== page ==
7

ls:

prwx------ 1 root root 0 fifo

write.sh:

#! /bin/bash
while true;
do
    echo "blah" > fifo
done

read.sh:

#! /bin/bash
while true;
do
    cat fifo
done

I have two terminals open, one running write.sh and another running read.sh. When I start write.sh first, it hangs (like it should). Then I go to the other terminal and start read.sh and it prints out "blah" a ton of times, then my write.sh stops. Why is my write script stopping? This is a little test I'm doing to try and understand pipes a little better because I'm going to be sending all my logs to a pipe so I can parse through them before writing them to a file.

What am I missing here?

5

There is a race condition here. Whichever script executes its inner loop command first (cat and echo respectively) will block and wait for the other script to execute its inner loop command. However, once the scripts syncronize, if the cat calls close() on the pipe before the echo executes its write() , the echo will be sent a SIGPIPE and your script will exit. You cannot write to a pipe that has been closed by its reader.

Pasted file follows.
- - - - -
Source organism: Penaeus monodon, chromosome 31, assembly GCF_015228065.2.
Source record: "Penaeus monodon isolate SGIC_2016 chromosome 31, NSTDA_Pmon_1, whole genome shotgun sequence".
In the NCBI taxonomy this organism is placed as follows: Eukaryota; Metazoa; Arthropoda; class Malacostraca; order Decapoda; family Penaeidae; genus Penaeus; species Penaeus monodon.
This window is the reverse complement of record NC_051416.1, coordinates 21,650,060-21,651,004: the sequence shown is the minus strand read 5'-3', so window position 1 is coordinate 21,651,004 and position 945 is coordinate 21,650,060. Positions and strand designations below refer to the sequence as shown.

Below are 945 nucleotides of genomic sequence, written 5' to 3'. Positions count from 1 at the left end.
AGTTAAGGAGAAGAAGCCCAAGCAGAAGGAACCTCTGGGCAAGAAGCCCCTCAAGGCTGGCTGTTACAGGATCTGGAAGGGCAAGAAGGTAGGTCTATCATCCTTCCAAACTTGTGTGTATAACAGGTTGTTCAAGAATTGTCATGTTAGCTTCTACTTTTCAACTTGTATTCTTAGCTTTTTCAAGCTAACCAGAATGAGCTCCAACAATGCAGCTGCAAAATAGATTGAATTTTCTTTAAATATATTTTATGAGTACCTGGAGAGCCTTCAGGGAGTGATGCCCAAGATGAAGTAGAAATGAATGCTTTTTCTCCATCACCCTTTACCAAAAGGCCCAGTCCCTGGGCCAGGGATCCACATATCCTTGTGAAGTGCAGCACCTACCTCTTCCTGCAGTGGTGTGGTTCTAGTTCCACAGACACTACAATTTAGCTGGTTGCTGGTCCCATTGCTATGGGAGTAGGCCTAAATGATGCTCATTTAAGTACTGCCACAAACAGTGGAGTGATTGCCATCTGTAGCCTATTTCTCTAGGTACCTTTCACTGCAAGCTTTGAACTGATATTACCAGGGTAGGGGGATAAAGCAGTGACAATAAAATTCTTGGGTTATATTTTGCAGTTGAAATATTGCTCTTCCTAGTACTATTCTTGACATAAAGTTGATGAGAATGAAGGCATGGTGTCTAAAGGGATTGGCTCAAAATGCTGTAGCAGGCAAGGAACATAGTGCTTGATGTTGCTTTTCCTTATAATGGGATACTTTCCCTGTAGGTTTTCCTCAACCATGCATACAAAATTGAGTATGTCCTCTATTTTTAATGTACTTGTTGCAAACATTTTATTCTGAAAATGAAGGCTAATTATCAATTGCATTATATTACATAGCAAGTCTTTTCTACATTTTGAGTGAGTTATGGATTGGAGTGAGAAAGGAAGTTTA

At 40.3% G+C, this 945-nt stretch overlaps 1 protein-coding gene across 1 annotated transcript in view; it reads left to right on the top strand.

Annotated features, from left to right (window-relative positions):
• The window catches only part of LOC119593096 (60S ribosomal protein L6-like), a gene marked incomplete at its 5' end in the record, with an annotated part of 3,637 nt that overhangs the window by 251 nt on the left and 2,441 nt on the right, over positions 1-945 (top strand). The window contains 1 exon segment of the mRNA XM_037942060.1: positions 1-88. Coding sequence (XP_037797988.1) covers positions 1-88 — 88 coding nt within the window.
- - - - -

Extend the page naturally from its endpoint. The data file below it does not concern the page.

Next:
If you change your reader to tail -f instead of a while loop with cat, the reader stays alive rather than opens and closes the fifo in perpetuity and you should not get a SIGPIPE.

reference: man fifo

0
5

To get non-blocking piping behaviour you could also first open a read file descriptor and then a write file descriptor on fifo.

# cf. https://stackoverflow.com/questions/2776994/tee-a-pipe-asynchronously
(
rm -f fifo
mkfifo fifo
exec 3<fifo   # open fifo for reading
trap "exit" 1 2 3 15
exec cat fifo | nl
) &
bpid=$!

(
exec 3>fifo  # open fifo for writing
trap "exit" 1 2 3 15
while true;
do
    echo "blah" > fifo
done
)
#kill -TERM $bpid

See also: How do I use exec 3>myfifo in a script, and not have echo foo>&3 close the pipe?

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